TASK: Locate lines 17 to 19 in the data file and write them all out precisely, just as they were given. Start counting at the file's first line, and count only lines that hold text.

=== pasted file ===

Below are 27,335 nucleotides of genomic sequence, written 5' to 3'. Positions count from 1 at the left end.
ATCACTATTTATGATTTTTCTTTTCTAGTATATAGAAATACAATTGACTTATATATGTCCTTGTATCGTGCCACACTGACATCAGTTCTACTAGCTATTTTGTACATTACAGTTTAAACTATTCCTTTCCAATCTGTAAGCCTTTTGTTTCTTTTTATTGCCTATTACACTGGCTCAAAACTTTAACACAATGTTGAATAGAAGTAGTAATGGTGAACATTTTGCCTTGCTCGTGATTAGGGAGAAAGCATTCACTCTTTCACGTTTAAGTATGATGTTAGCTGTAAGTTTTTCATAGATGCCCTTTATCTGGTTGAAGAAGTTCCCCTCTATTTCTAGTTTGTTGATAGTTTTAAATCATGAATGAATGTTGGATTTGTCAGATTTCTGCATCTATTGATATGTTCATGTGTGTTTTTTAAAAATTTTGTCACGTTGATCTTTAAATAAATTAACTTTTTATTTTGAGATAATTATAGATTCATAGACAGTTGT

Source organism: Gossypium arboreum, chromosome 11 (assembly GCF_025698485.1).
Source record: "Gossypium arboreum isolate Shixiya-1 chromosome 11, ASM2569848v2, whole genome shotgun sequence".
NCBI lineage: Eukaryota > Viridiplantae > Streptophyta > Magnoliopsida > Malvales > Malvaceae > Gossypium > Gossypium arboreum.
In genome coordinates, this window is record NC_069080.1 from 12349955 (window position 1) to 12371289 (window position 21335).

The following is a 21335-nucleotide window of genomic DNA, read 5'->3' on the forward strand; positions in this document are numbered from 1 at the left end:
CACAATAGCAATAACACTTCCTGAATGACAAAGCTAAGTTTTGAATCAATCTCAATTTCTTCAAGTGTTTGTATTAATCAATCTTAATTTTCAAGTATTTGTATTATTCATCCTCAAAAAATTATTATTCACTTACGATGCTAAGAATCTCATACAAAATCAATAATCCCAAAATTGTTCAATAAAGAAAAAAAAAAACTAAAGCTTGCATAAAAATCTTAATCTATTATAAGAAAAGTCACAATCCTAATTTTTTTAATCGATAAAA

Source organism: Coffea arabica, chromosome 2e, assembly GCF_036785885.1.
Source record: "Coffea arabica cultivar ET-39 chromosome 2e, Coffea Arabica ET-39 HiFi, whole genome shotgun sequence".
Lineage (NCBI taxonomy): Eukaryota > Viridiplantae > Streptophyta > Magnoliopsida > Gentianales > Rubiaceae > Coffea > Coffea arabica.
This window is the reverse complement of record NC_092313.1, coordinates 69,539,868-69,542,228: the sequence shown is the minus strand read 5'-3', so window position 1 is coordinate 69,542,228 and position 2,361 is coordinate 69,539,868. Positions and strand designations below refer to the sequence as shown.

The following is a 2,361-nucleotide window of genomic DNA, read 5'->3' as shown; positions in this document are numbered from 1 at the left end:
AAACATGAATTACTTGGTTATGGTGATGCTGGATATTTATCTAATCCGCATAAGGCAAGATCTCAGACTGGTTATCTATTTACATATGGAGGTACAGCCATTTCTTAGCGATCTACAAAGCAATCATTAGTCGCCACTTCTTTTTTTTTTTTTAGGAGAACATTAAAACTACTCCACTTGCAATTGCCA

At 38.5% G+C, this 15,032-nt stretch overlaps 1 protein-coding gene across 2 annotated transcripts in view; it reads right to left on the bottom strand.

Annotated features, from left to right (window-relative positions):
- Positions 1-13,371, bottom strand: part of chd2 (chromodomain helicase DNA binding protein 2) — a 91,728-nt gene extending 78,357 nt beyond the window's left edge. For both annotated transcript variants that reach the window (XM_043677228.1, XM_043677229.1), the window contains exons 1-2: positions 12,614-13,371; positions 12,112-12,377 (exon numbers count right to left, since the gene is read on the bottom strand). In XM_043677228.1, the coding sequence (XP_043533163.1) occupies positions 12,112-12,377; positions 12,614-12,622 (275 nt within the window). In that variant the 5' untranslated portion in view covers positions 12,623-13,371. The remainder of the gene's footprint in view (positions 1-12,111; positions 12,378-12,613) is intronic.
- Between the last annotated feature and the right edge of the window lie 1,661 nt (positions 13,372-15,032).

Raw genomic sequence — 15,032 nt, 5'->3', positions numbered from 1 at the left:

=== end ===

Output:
- Positions 1-13,371, bottom strand: part of chd2 (chromodomain helicase DNA binding protein 2) — a 91,728-nt gene extending 78,357 nt beyond the window's left edge. For both annotated transcript variants that reach the window (XM_043677228.1, XM_043677229.1), the window contains exons 1-2: positions 12,614-13,371; positions 12,112-12,377 (exon numbers count right to left, since the gene is read on the bottom strand). In XM_043677228.1, the coding sequence (XP_043533163.1) occupies positions 12,112-12,377; positions 12,614-12,622 (275 nt within the window). In that variant the 5' untranslated portion in view covers positions 12,623-13,371. The remainder of the gene's footprint in view (positions 1-12,111; positions 12,378-12,613) is intronic.
- Between the last annotated feature and the right edge of the window lie 1,661 nt (positions 13,372-15,032).

Raw genomic sequence — 15,032 nt, 5'->3', positions numbered from 1 at the left: